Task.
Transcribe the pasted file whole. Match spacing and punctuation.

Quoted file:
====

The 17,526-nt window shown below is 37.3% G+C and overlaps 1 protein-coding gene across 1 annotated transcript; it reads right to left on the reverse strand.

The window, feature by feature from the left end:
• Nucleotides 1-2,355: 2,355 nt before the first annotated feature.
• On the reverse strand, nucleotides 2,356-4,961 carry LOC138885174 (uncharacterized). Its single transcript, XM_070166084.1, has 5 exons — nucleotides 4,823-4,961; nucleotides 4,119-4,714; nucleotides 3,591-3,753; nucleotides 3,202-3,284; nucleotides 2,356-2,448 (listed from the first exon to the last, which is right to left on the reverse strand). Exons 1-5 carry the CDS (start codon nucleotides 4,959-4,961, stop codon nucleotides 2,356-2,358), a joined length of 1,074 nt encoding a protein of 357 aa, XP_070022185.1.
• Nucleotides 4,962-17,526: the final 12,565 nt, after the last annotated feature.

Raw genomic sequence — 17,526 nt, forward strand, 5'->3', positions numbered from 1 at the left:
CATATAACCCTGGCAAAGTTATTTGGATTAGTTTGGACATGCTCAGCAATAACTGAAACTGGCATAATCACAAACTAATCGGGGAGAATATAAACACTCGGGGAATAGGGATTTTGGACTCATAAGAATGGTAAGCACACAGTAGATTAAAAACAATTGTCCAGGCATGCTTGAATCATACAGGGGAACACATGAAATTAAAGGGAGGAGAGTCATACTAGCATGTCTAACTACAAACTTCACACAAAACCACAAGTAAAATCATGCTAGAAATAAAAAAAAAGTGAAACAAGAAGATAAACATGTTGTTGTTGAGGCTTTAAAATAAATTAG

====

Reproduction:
The 17,526-nt window shown below is 37.3% G+C and overlaps 1 protein-coding gene across 1 annotated transcript; it reads right to left on the reverse strand.

The window, feature by feature from the left end:
• Nucleotides 1-2,355: 2,355 nt before the first annotated feature.
• On the reverse strand, nucleotides 2,356-4,961 carry LOC138885174 (uncharacterized). Its single transcript, XM_070166084.1, has 5 exons — nucleotides 4,823-4,961; nucleotides 4,119-4,714; nucleotides 3,591-3,753; nucleotides 3,202-3,284; nucleotides 2,356-2,448 (listed from the first exon to the last, which is right to left on the reverse strand). Exons 1-5 carry the CDS (start codon nucleotides 4,959-4,961, stop codon nucleotides 2,356-2,358), a joined length of 1,074 nt encoding a protein of 357 aa, XP_070022185.1.
• Nucleotides 4,962-17,526: the final 12,565 nt, after the last annotated feature.

Raw genomic sequence — 17,526 nt, forward strand, 5'->3', positions numbered from 1 at the left:
CATATAACCCTGGCAAAGTTATTTGGATTAGTTTGGACATGCTCAGCAATAACTGAAACTGGCATAATCACAAACTAATCGGGGAGAATATAAACACTCGGGGAATAGGGATTTTGGACTCATAAGAATGGTAAGCACACAGTAGATTAAAAACAATTGTCCAGGCATGCTTGAATCATACAGGGGAACACATGAAATTAAAGGGAGGAGAGTCATACTAGCATGTCTAACTACAAACTTCACACAAAACCACAAGTAAAATCATGCTAGAAATAAAAAAAAAGTGAAACAAGAAGATAAACATGTTGTTGTTGAGGCTTTAAAATAAATTAG